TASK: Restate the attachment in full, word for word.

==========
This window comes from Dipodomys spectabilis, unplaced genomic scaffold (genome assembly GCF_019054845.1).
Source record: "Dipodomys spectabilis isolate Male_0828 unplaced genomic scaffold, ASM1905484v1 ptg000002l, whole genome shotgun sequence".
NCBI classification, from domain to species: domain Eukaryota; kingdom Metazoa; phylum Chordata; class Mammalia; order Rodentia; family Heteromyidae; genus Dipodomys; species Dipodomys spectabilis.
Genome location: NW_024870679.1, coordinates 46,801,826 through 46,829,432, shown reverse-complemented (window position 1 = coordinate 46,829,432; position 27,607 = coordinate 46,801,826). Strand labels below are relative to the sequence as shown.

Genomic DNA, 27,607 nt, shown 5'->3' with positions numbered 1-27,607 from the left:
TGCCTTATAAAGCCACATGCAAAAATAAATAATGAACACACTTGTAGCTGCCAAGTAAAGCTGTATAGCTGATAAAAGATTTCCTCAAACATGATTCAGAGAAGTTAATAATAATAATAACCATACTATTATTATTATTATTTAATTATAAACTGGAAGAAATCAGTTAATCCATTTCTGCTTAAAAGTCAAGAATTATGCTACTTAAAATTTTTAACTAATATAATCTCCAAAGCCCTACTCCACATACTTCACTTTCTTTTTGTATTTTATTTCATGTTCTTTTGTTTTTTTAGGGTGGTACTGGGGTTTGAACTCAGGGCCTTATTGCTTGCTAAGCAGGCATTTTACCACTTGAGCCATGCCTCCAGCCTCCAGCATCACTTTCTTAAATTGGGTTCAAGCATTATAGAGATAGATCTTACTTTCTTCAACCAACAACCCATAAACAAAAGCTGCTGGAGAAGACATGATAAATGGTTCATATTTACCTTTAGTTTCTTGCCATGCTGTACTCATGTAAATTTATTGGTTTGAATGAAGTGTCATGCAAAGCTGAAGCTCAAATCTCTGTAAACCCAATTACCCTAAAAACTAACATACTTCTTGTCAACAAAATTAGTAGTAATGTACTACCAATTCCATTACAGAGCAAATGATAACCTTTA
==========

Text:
This window comes from Dipodomys spectabilis, unplaced genomic scaffold (genome assembly GCF_019054845.1).
Source record: "Dipodomys spectabilis isolate Male_0828 unplaced genomic scaffold, ASM1905484v1 ptg000002l, whole genome shotgun sequence".
NCBI classification, from domain to species: domain Eukaryota; kingdom Metazoa; phylum Chordata; class Mammalia; order Rodentia; family Heteromyidae; genus Dipodomys; species Dipodomys spectabilis.
Genome location: NW_024870679.1, coordinates 46,801,826 through 46,829,432, shown reverse-complemented (window position 1 = coordinate 46,829,432; position 27,607 = coordinate 46,801,826). Strand labels below are relative to the sequence as shown.

Genomic DNA, 27,607 nt, shown 5'->3' with positions numbered 1-27,607 from the left:
TGCCTTATAAAGCCACATGCAAAAATAAATAATGAACACACTTGTAGCTGCCAAGTAAAGCTGTATAGCTGATAAAAGATTTCCTCAAACATGATTCAGAGAAGTTAATAATAATAATAACCATACTATTATTATTATTATTTAATTATAAACTGGAAGAAATCAGTTAATCCATTTCTGCTTAAAAGTCAAGAATTATGCTACTTAAAATTTTTAACTAATATAATCTCCAAAGCCCTACTCCACATACTTCACTTTCTTTTTGTATTTTATTTCATGTTCTTTTGTTTTTTTAGGGTGGTACTGGGGTTTGAACTCAGGGCCTTATTGCTTGCTAAGCAGGCATTTTACCACTTGAGCCATGCCTCCAGCCTCCAGCATCACTTTCTTAAATTGGGTTCAAGCATTATAGAGATAGATCTTACTTTCTTCAACCAACAACCCATAAACAAAAGCTGCTGGAGAAGACATGATAAATGGTTCATATTTACCTTTAGTTTCTTGCCATGCTGTACTCATGTAAATTTATTGGTTTGAATGAAGTGTCATGCAAAGCTGAAGCTCAAATCTCTGTAAACCCAATTACCCTAAAAACTAACATACTTCTTGTCAACAAAATTAGTAGTAATGTACTACCAATTCCATTACAGAGCAAATGATAACCTTTA